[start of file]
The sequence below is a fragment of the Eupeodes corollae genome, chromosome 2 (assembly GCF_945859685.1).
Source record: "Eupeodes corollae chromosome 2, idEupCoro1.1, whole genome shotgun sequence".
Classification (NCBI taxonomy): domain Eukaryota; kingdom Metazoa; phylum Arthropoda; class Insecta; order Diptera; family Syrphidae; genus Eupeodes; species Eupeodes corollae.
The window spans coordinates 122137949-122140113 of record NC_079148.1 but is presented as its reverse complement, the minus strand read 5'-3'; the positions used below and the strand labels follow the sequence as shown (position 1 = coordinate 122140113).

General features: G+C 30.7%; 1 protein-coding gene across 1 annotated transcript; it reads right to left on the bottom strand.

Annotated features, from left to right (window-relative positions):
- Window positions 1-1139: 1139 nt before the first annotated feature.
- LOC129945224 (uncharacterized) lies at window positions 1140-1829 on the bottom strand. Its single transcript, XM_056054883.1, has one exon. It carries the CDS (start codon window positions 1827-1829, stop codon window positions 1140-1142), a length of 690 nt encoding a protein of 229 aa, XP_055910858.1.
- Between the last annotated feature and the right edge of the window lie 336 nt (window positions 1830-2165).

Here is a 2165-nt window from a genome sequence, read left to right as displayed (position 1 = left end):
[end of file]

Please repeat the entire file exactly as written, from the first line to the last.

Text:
The sequence below is a fragment of the Eupeodes corollae genome, chromosome 2 (assembly GCF_945859685.1).
Source record: "Eupeodes corollae chromosome 2, idEupCoro1.1, whole genome shotgun sequence".
Classification (NCBI taxonomy): domain Eukaryota; kingdom Metazoa; phylum Arthropoda; class Insecta; order Diptera; family Syrphidae; genus Eupeodes; species Eupeodes corollae.
The window spans coordinates 122137949-122140113 of record NC_079148.1 but is presented as its reverse complement, the minus strand read 5'-3'; the positions used below and the strand labels follow the sequence as shown (position 1 = coordinate 122140113).

General features: G+C 30.7%; 1 protein-coding gene across 1 annotated transcript; it reads right to left on the bottom strand.

Annotated features, from left to right (window-relative positions):
- Window positions 1-1139: 1139 nt before the first annotated feature.
- LOC129945224 (uncharacterized) lies at window positions 1140-1829 on the bottom strand. Its single transcript, XM_056054883.1, has one exon. It carries the CDS (start codon window positions 1827-1829, stop codon window positions 1140-1142), a length of 690 nt encoding a protein of 229 aa, XP_055910858.1.
- Between the last annotated feature and the right edge of the window lie 336 nt (window positions 1830-2165).

Here is a 2165-nt window from a genome sequence, read left to right as displayed (position 1 = left end):